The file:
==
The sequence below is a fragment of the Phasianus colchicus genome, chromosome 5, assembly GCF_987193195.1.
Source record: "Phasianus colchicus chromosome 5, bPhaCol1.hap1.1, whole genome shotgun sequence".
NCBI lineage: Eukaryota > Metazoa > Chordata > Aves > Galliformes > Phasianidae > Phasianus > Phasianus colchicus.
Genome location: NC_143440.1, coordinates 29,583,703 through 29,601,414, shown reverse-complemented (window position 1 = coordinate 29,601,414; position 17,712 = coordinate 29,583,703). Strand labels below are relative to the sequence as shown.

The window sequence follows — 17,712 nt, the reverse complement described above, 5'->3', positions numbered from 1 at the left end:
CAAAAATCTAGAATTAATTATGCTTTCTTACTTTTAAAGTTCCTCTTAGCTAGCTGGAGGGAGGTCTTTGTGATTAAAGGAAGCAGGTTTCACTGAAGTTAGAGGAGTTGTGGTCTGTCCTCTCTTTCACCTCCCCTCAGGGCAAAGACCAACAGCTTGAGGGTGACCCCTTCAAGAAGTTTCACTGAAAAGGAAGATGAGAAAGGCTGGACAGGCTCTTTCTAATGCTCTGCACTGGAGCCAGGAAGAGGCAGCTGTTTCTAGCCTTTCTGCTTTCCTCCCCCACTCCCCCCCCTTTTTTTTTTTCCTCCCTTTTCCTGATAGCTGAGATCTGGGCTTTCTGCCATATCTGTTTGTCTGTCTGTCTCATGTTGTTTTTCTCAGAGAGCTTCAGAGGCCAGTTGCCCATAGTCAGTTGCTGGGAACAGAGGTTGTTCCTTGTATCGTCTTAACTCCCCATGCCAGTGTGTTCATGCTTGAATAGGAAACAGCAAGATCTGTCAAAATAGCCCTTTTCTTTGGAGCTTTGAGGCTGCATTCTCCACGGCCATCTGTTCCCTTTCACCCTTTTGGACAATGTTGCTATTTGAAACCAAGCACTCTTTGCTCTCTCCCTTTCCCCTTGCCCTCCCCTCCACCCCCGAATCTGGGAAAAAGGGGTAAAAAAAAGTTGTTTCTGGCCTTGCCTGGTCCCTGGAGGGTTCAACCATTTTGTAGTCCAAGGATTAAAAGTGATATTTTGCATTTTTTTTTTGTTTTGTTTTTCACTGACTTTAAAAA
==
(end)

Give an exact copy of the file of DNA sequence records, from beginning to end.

The sequence below is a fragment of the Phasianus colchicus genome, chromosome 5, assembly GCF_987193195.1.
Source record: "Phasianus colchicus chromosome 5, bPhaCol1.hap1.1, whole genome shotgun sequence".
NCBI lineage: Eukaryota > Metazoa > Chordata > Aves > Galliformes > Phasianidae > Phasianus > Phasianus colchicus.
Genome location: NC_143440.1, coordinates 29,583,703 through 29,601,414, shown reverse-complemented (window position 1 = coordinate 29,601,414; position 17,712 = coordinate 29,583,703). Strand labels below are relative to the sequence as shown.

The window sequence follows — 17,712 nt, the reverse complement described above, 5'->3', positions numbered from 1 at the left end:
CAAAAATCTAGAATTAATTATGCTTTCTTACTTTTAAAGTTCCTCTTAGCTAGCTGGAGGGAGGTCTTTGTGATTAAAGGAAGCAGGTTTCACTGAAGTTAGAGGAGTTGTGGTCTGTCCTCTCTTTCACCTCCCCTCAGGGCAAAGACCAACAGCTTGAGGGTGACCCCTTCAAGAAGTTTCACTGAAAAGGAAGATGAGAAAGGCTGGACAGGCTCTTTCTAATGCTCTGCACTGGAGCCAGGAAGAGGCAGCTGTTTCTAGCCTTTCTGCTTTCCTCCCCCACTCCCCCCCCTTTTTTTTTTTCCTCCCTTTTCCTGATAGCTGAGATCTGGGCTTTCTGCCATATCTGTTTGTCTGTCTGTCTCATGTTGTTTTTCTCAGAGAGCTTCAGAGGCCAGTTGCCCATAGTCAGTTGCTGGGAACAGAGGTTGTTCCTTGTATCGTCTTAACTCCCCATGCCAGTGTGTTCATGCTTGAATAGGAAACAGCAAGATCTGTCAAAATAGCCCTTTTCTTTGGAGCTTTGAGGCTGCATTCTCCACGGCCATCTGTTCCCTTTCACCCTTTTGGACAATGTTGCTATTTGAAACCAAGCACTCTTTGCTCTCTCCCTTTCCCCTTGCCCTCCCCTCCACCCCCGAATCTGGGAAAAAGGGGTAAAAAAAAGTTGTTTCTGGCCTTGCCTGGTCCCTGGAGGGTTCAACCATTTTGTAGTCCAAGGATTAAAAGTGATATTTTGCATTTTTTTTTTGTTTTGTTTTTCACTGACTTTAAAAA